I do remember one childhood memory in the old, dusty, and small dance studio above a diner on Germantown Avenue. One day, Ms. Banks dusted off the old record player, and soon Denice Williams’ “Black Butterfly” played. She said to us, “Do you know why we’re dancing to this song?” We stood, with Denice Williams as a soft hum in the background. A girl in my class, Imani answered, “Because we are Black butterflies.” “Exactly!” said Ms. Banks. She began to pass out our costumes, each the brown of our skin tone with wings and sparkles to match. Looking in the mirror, I felt beautiful and seen.
About a year ago, I was walking in the mall and ran into a close dance friend of mine Imani. It had been about fifteen years since I, now in my early twenties, had seen her, but when she introduced herself I broke into a smile, remembering all the laughs and the love I felt in that dance studio when we were little girls. I teared up when she gave me a big hug and saw that same gap tooth smile from when we were six and seven; she was one of my first friends. Seeing her reminded me that I am pretty, I am smart, and I have something to offer this world.
It’s been years since I’ve seen that old dance studio, or Miss Banks, but I’ll never forget how I felt that day. Even though I continue to hear slurs towards darkskin women, I think fondly of that day and that dance studio, Imani, and the old soul songs that played on the record player.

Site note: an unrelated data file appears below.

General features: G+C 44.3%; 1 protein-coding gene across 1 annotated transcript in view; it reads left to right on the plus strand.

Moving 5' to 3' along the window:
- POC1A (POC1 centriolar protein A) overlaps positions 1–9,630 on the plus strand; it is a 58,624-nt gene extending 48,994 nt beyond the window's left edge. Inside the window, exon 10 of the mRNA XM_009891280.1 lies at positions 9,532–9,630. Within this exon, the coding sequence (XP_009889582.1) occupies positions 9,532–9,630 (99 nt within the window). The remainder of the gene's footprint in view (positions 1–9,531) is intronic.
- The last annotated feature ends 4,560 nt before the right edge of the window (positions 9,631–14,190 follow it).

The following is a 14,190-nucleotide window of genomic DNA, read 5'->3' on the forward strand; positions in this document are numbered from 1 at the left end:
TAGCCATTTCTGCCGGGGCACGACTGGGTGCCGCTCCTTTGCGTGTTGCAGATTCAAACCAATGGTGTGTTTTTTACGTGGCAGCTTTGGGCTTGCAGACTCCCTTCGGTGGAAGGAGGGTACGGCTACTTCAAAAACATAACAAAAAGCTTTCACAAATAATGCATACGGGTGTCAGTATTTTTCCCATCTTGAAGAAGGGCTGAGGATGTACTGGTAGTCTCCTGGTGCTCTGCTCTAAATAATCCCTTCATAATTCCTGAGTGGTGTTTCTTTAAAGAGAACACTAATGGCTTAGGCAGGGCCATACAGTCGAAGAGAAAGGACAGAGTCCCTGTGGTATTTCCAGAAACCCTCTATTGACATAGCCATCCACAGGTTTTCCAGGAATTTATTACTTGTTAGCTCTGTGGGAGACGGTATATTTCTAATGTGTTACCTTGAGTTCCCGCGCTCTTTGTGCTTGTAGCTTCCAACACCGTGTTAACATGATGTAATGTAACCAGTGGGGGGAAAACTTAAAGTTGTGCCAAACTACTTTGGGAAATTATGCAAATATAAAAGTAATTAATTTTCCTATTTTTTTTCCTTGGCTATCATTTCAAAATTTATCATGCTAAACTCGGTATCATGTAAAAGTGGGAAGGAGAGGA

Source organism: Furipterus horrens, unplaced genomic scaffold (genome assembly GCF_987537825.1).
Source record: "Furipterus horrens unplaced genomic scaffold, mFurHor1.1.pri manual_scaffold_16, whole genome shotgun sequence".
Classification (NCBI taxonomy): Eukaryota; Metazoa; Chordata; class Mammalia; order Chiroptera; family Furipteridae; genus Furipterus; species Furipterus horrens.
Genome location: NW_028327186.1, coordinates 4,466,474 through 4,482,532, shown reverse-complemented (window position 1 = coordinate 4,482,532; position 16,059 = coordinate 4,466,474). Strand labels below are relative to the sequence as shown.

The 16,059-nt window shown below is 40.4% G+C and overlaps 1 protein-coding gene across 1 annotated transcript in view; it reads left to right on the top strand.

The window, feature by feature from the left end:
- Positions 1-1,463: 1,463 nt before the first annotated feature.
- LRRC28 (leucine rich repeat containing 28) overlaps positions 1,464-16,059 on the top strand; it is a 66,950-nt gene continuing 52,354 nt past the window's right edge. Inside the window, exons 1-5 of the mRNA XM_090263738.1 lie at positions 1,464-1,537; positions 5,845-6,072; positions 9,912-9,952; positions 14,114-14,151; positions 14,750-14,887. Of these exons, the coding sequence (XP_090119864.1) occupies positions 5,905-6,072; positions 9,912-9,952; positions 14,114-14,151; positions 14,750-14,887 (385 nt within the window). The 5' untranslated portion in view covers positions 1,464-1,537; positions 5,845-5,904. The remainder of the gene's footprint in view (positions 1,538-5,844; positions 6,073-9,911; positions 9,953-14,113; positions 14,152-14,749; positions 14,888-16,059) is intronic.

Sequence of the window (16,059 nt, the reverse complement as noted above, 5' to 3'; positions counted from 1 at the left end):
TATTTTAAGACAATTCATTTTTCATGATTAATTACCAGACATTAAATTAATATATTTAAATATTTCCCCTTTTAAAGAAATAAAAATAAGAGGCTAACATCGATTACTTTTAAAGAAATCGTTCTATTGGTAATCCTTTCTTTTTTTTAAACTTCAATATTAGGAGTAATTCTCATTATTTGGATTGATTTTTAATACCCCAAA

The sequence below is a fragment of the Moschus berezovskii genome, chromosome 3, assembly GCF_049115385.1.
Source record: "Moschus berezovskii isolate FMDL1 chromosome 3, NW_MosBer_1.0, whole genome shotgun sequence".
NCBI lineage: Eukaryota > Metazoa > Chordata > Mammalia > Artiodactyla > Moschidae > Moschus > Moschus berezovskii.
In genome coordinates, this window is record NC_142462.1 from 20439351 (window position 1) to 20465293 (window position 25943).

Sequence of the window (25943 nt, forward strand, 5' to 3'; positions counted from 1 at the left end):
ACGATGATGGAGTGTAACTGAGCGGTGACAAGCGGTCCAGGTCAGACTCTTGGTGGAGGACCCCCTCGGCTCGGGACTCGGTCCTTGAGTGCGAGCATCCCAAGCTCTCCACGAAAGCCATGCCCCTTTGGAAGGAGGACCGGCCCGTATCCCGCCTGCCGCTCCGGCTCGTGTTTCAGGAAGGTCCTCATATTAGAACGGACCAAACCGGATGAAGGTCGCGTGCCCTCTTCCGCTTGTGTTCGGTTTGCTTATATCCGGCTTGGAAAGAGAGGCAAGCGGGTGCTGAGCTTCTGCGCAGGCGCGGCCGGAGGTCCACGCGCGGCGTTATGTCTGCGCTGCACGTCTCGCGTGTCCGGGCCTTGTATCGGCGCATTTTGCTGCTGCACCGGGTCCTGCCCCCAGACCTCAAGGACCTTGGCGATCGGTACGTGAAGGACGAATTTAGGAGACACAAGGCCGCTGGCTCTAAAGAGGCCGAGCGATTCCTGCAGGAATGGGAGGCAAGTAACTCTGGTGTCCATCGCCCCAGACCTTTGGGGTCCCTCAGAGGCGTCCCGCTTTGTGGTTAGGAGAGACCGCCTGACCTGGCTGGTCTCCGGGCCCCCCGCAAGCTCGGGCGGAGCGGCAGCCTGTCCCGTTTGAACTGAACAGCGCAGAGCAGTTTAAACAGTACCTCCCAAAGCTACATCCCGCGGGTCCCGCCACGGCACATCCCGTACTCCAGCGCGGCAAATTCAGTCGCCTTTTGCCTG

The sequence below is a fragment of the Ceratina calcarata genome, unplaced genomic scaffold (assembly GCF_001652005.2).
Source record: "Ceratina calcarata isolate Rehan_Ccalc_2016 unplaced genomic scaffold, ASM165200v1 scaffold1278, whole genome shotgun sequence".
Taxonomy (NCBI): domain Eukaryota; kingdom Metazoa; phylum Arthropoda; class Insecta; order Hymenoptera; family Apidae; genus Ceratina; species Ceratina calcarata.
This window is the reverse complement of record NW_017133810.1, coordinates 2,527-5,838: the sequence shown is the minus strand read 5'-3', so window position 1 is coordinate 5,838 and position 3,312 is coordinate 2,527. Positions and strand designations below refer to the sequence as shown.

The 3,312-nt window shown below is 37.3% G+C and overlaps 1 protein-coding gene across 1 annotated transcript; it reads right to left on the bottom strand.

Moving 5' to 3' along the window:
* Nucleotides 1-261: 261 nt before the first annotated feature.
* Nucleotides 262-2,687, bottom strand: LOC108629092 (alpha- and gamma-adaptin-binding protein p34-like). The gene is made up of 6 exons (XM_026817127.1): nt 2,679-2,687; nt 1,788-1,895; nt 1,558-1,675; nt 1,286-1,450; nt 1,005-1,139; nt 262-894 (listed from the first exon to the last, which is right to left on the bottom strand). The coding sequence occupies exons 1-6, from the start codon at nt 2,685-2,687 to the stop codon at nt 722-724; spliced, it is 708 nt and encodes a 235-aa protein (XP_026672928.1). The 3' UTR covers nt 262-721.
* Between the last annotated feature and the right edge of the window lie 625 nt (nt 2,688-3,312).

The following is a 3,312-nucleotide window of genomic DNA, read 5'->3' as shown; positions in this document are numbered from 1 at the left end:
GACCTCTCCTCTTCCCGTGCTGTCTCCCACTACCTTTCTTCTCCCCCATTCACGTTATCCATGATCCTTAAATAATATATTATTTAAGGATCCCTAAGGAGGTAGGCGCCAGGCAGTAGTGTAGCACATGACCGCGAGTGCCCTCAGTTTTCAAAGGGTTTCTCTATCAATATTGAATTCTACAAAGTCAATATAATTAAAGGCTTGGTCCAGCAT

One thing I know for sure; only Black women can love Black women the way we need to be loved. Only our self definitions will be most true.
My story is my own, but it’s not unique. There’s a long road to loving yourself when you’re Black, and even longer as a dark skin Black woman. I’m learning what it means to find love within myself. I am glad to see that the culture has made progress, but there’s still work to be done. We need more Lupitas, Violas and Michelle Obamas to affirm the worthiness of young, dark girls in world that often tells us we are nothing. You must seek out the good, and you have to be the good in a country that values European beauty. Black and beautiful are synonymous. We come in all shades, and you need all the colors to make a portrait.
Courtney Patterson is from the Overbrook Park section of West Philadelphia. She graduated from The Shipley School in 2017 and is a current senior at Furman University where she is majoring in Politics and International Affairs with a minor in African Diaspora Cultures. She self-identifies as Black, womanist, sister, auntie, warrior, and poet. She plans to take a gap year to focus on writing before attending graduate school.